One of the biggest obstacles for those looking to make the switch to traditional shaving is learning to properly lather their soap. It’s an age-old technique that has faded from common practice due to canned foam. Additionally, many people who switch to soap soon give up due to the difficulty in achieving a thick lather.
However, once you’ve learned how to properly lather and use soap, you’ll unlikely look back. Shaving soap is also a very handy tool for breaking in new boar or badger bristle shaving brushes.
With Bespoke Unit, you will learn how to use a shaving brush to properly lather any shaving soap or cream. Overall, this comprehensive guide will teach you the following:
- How To Use A Shaving Brush
- How To Lather Shaving Soap
- Cleaning Your Soap & Brush After Shaving
- How To Break In A New Shaving Brush With Soap
How To Use A Shaving Brush
After reading so much about brushes, maybe you’re wondering just how you use one? As mentioned above, brushes are used for creating lather with hard soaps or cream. You then use the brush to apply this lather to your face in circular motions.
There are several techniques for lathering, which depend all on personal preference. Below is an overview but the next section features a detailed bowl lathering guide.
By far the most common technique, you create a lather using a bowl or mug, which is then applied to the face. This is often the most convenient method for creating lather and much easier to master.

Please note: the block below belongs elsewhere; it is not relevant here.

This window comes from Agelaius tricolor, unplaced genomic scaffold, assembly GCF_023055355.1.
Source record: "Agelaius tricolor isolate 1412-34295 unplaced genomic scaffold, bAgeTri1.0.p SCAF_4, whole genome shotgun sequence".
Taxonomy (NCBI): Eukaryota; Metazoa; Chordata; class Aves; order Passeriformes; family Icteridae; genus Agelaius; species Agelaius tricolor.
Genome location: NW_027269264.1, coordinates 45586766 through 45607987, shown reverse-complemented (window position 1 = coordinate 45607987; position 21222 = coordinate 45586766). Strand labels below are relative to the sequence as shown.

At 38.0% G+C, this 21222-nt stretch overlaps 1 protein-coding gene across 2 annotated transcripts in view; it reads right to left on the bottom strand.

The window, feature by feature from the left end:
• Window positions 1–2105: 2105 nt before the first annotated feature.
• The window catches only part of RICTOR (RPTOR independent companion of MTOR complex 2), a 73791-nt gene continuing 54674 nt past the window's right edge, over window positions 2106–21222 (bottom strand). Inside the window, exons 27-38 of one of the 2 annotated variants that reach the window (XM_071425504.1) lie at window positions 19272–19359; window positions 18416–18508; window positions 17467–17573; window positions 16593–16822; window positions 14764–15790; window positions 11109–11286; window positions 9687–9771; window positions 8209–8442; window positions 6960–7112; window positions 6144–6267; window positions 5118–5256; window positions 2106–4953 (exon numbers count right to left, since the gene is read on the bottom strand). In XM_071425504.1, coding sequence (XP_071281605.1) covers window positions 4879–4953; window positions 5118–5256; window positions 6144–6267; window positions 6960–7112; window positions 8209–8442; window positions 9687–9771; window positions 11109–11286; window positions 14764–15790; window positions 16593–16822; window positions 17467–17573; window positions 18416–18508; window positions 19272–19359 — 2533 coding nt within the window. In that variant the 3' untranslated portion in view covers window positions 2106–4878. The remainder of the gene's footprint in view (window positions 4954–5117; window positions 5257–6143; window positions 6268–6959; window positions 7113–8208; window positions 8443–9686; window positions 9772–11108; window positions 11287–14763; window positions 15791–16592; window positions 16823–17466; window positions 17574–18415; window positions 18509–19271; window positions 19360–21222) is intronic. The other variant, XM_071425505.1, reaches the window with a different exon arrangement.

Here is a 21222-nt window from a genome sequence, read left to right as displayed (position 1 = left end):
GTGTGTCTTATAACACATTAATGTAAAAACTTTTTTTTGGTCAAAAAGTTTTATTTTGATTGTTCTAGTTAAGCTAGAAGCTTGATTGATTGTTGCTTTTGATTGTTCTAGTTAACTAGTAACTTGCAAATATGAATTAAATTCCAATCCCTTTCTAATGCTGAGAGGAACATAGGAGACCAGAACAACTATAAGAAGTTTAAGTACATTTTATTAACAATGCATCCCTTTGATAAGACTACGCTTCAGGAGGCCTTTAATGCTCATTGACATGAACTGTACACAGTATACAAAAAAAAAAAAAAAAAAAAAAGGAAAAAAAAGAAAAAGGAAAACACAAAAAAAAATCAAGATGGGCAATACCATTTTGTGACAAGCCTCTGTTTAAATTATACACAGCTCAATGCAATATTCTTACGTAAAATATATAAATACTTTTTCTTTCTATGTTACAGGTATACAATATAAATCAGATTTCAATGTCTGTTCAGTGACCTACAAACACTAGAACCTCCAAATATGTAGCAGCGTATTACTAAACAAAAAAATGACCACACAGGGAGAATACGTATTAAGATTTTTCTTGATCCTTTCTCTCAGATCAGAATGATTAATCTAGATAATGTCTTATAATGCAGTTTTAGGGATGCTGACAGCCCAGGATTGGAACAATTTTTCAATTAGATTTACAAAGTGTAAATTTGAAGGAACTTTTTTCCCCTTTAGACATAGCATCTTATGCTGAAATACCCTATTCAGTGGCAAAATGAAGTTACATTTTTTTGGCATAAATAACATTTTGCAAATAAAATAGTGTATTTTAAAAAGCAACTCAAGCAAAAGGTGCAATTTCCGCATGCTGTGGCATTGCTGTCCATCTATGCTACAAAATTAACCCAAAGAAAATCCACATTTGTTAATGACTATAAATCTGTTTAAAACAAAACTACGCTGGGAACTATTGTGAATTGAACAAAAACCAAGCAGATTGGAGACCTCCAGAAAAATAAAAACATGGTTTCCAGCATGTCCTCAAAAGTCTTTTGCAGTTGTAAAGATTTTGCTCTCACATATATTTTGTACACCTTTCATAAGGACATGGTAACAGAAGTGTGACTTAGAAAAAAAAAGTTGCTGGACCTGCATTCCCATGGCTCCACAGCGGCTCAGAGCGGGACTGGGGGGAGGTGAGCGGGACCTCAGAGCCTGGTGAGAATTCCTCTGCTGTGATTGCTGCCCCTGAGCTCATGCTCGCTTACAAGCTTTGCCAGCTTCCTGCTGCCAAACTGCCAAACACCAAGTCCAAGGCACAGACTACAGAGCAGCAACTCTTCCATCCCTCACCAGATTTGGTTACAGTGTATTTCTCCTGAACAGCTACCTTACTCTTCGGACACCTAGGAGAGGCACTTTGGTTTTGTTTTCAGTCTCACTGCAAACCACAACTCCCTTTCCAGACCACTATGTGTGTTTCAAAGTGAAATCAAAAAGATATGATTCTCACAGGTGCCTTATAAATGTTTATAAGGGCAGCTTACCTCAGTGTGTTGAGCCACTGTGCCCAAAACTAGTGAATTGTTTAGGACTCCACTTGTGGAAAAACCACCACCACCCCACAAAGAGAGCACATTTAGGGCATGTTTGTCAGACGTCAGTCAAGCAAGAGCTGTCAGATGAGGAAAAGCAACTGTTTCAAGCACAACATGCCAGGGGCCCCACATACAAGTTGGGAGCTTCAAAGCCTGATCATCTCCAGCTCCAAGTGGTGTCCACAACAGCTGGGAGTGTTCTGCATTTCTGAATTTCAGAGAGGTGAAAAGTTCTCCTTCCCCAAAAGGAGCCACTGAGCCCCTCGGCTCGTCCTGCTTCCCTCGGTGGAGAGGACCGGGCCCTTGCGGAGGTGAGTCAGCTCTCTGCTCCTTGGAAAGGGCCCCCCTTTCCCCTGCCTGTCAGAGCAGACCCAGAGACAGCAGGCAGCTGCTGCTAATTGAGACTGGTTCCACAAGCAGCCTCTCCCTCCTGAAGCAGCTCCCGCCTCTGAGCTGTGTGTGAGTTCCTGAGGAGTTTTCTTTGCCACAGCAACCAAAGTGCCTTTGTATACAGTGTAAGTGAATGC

After loading the brush, the user builds his lather directly on the face when spreading it. This negates the need of a shaving scuttle or bowl but is much harder to master. You will need a good quality brush and a decent hand-eye coordination when watching the lather build in the mirror.
Hand lathering is far less common but not unheard of. Although this is often undertaken when travelling and no bowl is available, there are men who swear by this technique. However, it’s not a very practical method if shaving with a straight razor as you often need both hands.
How To Bowl Lather Shaving Soap
In this next tutorial, you will learn how to properly lather shaving soap or cream with a shaving brush. You can also use the handy infographic below as a visual aid to help you on the way.
You Will Need
- Bowled Shaving Soap bought together or separately [read more about shaving soap]
- Shaving Brush [read more about shaving brushes]
- Shaving Scuttle, Bowl Or Mug [optional but worthwhile]
Although it’s possible to lather soap without a bowl, the result is often superior and easier to achieve when using a bowl. Note that this is a separate bowl to the one which contains the soap. Worst case scenario, you can use the sink but this may be inconvenient and not very hygienic. Alternatively, you can always use a normal coffee mug instead!
There are also many shaving brushes available on the market and we offer an excellent guide on the best brushes to buy.